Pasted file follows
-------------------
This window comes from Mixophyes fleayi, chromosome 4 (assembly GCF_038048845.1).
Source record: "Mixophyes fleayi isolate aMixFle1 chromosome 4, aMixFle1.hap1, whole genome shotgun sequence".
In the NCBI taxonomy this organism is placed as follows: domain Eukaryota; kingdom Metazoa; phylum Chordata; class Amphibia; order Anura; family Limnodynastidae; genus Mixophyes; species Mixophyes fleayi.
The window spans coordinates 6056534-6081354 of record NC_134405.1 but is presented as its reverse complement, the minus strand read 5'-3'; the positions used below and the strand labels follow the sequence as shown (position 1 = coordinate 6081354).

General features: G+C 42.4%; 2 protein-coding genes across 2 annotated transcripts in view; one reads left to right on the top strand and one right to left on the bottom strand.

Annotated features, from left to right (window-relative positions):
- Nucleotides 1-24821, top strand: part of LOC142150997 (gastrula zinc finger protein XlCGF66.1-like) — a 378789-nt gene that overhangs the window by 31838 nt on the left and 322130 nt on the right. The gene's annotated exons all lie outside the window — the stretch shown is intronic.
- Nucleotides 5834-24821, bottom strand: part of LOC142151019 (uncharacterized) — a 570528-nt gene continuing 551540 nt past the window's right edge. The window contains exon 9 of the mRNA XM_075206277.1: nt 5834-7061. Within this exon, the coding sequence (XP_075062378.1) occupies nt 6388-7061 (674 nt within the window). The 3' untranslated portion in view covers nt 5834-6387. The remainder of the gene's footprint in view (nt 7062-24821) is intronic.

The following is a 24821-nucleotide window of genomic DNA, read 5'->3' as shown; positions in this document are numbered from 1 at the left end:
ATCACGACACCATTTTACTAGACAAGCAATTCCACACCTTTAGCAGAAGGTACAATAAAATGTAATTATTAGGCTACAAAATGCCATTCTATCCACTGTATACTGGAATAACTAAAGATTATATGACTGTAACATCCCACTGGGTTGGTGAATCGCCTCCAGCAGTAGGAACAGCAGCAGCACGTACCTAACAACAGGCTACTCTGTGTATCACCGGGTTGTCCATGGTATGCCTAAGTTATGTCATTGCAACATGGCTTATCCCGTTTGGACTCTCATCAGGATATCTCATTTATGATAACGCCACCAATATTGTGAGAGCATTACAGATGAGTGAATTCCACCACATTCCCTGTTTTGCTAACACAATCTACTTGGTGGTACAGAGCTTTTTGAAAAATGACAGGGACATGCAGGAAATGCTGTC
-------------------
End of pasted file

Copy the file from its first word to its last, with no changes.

This window comes from Mixophyes fleayi, chromosome 4 (assembly GCF_038048845.1).
Source record: "Mixophyes fleayi isolate aMixFle1 chromosome 4, aMixFle1.hap1, whole genome shotgun sequence".
In the NCBI taxonomy this organism is placed as follows: domain Eukaryota; kingdom Metazoa; phylum Chordata; class Amphibia; order Anura; family Limnodynastidae; genus Mixophyes; species Mixophyes fleayi.
The window spans coordinates 6056534-6081354 of record NC_134405.1 but is presented as its reverse complement, the minus strand read 5'-3'; the positions used below and the strand labels follow the sequence as shown (position 1 = coordinate 6081354).

General features: G+C 42.4%; 2 protein-coding genes across 2 annotated transcripts in view; one reads left to right on the top strand and one right to left on the bottom strand.

Annotated features, from left to right (window-relative positions):
- Nucleotides 1-24821, top strand: part of LOC142150997 (gastrula zinc finger protein XlCGF66.1-like) — a 378789-nt gene that overhangs the window by 31838 nt on the left and 322130 nt on the right. The gene's annotated exons all lie outside the window — the stretch shown is intronic.
- Nucleotides 5834-24821, bottom strand: part of LOC142151019 (uncharacterized) — a 570528-nt gene continuing 551540 nt past the window's right edge. The window contains exon 9 of the mRNA XM_075206277.1: nt 5834-7061. Within this exon, the coding sequence (XP_075062378.1) occupies nt 6388-7061 (674 nt within the window). The 3' untranslated portion in view covers nt 5834-6387. The remainder of the gene's footprint in view (nt 7062-24821) is intronic.

The following is a 24821-nucleotide window of genomic DNA, read 5'->3' as shown; positions in this document are numbered from 1 at the left end:
ATCACGACACCATTTTACTAGACAAGCAATTCCACACCTTTAGCAGAAGGTACAATAAAATGTAATTATTAGGCTACAAAATGCCATTCTATCCACTGTATACTGGAATAACTAAAGATTATATGACTGTAACATCCCACTGGGTTGGTGAATCGCCTCCAGCAGTAGGAACAGCAGCAGCACGTACCTAACAACAGGCTACTCTGTGTATCACCGGGTTGTCCATGGTATGCCTAAGTTATGTCATTGCAACATGGCTTATCCCGTTTGGACTCTCATCAGGATATCTCATTTATGATAACGCCACCAATATTGTGAGAGCATTACAGATGAGTGAATTCCACCACATTCCCTGTTTTGCTAACACAATCTACTTGGTGGTACAGAGCTTTTTGAAAAATGACAGGGACATGCAGGAAATGCTGTC